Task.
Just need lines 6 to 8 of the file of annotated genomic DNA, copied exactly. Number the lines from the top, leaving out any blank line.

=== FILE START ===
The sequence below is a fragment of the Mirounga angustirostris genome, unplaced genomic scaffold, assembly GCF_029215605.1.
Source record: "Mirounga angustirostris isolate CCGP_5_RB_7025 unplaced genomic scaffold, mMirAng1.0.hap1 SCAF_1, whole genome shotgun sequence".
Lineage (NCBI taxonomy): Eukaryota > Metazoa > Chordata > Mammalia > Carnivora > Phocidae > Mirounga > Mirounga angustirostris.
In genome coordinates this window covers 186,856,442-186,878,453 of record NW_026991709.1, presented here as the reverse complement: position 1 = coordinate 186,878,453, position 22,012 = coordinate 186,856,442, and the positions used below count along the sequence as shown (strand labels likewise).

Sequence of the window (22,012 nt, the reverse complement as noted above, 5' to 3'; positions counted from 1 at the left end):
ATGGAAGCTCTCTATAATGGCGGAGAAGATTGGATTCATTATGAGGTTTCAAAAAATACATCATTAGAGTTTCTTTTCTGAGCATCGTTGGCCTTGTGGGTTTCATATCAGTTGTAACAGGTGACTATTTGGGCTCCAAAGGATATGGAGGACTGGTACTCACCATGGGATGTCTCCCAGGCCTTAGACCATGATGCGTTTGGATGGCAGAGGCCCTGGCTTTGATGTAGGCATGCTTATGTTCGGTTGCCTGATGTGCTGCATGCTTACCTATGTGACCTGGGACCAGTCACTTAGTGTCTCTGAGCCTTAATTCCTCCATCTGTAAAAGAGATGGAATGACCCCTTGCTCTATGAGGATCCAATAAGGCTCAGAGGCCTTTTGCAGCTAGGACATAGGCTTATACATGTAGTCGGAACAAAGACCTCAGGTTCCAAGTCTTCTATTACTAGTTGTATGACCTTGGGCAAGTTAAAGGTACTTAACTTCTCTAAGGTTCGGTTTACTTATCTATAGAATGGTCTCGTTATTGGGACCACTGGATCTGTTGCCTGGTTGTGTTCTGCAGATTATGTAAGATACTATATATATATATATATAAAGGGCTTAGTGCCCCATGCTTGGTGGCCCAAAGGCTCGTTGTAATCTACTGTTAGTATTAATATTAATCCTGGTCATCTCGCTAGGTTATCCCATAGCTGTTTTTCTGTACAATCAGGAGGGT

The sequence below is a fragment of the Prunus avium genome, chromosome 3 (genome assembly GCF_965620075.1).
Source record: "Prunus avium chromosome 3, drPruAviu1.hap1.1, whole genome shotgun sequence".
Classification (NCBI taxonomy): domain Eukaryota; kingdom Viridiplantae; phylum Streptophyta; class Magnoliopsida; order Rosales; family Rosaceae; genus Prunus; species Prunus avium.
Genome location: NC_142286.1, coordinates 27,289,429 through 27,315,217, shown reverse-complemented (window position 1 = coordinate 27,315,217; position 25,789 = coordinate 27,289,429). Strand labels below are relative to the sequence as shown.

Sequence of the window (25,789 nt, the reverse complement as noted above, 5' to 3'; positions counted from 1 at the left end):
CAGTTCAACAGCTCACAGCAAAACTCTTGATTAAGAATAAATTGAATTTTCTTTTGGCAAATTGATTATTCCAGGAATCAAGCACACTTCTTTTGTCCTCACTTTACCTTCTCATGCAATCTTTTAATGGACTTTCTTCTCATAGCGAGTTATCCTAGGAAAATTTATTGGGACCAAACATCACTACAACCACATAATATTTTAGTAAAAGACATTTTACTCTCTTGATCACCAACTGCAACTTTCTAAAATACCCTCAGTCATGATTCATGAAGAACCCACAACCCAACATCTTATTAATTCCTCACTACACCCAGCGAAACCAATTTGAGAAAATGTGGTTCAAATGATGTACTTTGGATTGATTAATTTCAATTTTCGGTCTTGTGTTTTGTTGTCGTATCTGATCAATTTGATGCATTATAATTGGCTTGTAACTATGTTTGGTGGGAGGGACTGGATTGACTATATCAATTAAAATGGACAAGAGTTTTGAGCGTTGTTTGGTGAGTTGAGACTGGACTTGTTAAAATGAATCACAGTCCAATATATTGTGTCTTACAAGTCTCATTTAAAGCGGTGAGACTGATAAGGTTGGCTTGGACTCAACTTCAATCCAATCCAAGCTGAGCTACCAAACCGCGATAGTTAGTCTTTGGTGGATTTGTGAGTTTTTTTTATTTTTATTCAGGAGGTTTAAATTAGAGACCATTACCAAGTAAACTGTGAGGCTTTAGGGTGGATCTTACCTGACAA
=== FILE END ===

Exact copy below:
ATGGAAGCTCTCTATAATGGCGGAGAAGATTGGATTCATTATGAGGTTTCAAAAAATACATCATTAGAGTTTCTTTTCTGAGCATCGTTGGCCTTGTGGGTTTCATATCAGTTGTAACAGGTGACTATTTGGGCTCCAAAGGATATGGAGGACTGGTACTCACCATGGGATGTCTCCCAGGCCTTAGACCATGATGCGTTTGGATGGCAGAGGCCCTGGCTTTGATGTAGGCATGCTTATGTTCGGTTGCCTGATGTGCTGCATGCTTACCTATGTGACCTGGGACCAGTCACTTAGTGTCTCTGAGCCTTAATTCCTCCATCTGTAAAAGAGATGGAATGACCCCTTGCTCTATGAGGATCCAATAAGGCTCAGAGGCCTTTTGCAGCTAGGACATAGGCTTATACATGTAGTCGGAACAAAGACCTCAGGTTCCAAGTCTTCTATTACTAGTTGTATGACCTTGGGCAAGTTAAAGGTACTTAACTTCTCTAAGGTTCGGTTTACTTATCTATAGAATGGTCTCGTTATTGGGACCACTGGATCTGTTGCCTGGTTGTGTTCTGCAGATTATGTAAGATACTATATATATATATATATAAAGGGCTTAGTGCCCCATGCTTGGTGGCCCAAAGGCTCGTTGTAATCTACTGTTAGTATTAATATTAATCCTGGTCATCTCGCTAGGTTATCCCATAGCTGTTTTTCTGTACAATCAGGAGGGT

The sequence below is a fragment of the Prunus avium genome, chromosome 3 (genome assembly GCF_965620075.1).
Source record: "Prunus avium chromosome 3, drPruAviu1.hap1.1, whole genome shotgun sequence".